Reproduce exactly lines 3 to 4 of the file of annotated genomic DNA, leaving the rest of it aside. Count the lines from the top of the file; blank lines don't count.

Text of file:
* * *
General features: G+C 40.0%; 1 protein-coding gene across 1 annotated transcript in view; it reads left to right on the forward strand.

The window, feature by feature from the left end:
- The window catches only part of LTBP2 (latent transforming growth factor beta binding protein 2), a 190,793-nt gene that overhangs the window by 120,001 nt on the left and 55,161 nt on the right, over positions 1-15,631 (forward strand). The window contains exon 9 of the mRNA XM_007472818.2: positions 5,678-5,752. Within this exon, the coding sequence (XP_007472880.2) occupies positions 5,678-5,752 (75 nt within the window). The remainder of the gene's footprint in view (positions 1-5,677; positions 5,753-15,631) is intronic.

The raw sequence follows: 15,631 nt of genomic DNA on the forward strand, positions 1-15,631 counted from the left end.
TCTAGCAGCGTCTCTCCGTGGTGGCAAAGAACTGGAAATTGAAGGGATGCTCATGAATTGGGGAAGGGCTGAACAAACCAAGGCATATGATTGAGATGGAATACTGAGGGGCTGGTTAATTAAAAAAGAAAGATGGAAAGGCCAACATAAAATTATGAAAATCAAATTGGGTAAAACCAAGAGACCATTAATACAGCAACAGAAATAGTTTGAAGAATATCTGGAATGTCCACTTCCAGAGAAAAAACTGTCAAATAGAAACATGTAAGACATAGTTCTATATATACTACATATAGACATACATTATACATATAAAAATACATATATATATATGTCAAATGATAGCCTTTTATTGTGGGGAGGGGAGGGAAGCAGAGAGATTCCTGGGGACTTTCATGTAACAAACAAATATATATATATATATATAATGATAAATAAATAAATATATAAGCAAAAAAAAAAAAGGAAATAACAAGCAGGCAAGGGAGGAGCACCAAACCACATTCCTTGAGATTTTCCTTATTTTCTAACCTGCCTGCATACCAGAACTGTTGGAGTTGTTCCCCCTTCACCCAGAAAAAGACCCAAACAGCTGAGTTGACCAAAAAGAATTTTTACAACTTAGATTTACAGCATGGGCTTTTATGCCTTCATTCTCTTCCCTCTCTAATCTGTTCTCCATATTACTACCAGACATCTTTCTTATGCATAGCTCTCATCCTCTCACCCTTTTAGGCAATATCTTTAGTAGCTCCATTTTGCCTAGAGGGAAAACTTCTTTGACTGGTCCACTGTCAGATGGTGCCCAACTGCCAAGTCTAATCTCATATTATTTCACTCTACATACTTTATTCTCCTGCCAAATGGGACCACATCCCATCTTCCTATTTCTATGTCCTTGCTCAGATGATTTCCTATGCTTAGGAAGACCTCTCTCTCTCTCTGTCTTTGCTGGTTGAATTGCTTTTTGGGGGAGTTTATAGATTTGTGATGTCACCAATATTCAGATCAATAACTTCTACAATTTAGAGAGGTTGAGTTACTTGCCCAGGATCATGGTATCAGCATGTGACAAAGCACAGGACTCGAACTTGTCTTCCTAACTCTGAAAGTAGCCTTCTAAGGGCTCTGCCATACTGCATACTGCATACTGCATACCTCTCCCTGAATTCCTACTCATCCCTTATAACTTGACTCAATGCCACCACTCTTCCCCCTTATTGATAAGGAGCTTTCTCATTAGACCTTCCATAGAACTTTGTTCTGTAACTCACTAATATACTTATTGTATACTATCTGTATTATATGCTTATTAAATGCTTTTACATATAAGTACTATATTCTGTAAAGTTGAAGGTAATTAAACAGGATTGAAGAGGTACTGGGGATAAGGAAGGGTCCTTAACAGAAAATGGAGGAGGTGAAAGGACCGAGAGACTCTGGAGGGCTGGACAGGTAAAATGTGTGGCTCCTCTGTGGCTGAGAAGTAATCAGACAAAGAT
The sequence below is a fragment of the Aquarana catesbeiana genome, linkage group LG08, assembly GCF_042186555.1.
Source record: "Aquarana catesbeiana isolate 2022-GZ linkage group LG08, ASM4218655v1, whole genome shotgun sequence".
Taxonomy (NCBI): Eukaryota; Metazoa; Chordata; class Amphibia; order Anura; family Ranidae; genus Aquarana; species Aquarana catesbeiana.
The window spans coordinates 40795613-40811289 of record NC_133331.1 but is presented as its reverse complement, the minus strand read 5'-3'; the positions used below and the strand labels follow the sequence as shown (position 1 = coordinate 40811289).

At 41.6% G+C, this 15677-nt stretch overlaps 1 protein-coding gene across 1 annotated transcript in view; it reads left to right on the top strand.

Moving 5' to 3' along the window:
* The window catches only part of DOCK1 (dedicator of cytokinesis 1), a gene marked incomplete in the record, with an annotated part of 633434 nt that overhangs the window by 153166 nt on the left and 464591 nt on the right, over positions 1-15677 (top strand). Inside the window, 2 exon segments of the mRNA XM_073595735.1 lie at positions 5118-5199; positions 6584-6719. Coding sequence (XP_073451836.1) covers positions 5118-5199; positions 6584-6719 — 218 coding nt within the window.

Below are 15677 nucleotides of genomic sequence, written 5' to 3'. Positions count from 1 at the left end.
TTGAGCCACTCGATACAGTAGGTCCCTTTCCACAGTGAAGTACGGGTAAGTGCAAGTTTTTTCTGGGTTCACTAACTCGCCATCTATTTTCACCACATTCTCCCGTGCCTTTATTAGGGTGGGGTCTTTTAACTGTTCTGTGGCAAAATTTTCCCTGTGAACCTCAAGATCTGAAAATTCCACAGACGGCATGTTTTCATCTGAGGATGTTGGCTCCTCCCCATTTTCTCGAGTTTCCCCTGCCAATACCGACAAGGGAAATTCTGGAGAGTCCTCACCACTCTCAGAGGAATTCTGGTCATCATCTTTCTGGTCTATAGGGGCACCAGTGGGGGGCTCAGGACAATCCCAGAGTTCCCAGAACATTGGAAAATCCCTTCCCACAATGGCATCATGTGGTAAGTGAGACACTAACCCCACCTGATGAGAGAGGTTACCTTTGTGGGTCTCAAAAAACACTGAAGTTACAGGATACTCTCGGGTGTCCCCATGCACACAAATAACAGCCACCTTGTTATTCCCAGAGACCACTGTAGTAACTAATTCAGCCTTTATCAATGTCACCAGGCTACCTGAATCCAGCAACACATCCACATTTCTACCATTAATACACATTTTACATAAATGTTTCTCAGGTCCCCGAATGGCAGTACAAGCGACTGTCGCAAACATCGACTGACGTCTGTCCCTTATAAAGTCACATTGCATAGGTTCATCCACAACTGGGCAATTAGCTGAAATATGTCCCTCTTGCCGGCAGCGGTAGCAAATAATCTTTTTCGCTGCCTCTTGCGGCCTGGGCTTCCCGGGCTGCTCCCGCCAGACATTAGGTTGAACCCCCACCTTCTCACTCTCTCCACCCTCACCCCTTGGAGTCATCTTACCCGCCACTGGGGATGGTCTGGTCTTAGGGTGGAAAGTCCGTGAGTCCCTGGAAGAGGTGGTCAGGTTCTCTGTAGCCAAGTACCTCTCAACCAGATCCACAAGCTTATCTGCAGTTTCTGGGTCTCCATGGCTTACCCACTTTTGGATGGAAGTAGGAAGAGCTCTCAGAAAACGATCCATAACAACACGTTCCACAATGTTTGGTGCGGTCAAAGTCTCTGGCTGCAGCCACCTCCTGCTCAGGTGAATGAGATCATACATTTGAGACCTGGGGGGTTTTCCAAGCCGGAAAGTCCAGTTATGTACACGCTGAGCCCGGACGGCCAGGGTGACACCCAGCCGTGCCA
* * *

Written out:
- The window catches only part of LTBP2 (latent transforming growth factor beta binding protein 2), a 190,793-nt gene that overhangs the window by 120,001 nt on the left and 55,161 nt on the right, over positions 1-15,631 (forward strand). The window contains exon 9 of the mRNA XM_007472818.2: positions 5,678-5,752. Within this exon, the coding sequence (XP_007472880.2) occupies positions 5,678-5,752 (75 nt within the window). The remainder of the gene's footprint in view (positions 1-5,677; positions 5,753-15,631) is intronic.

The raw sequence follows: 15,631 nt of genomic DNA on the forward strand, positions 1-15,631 counted from the left end.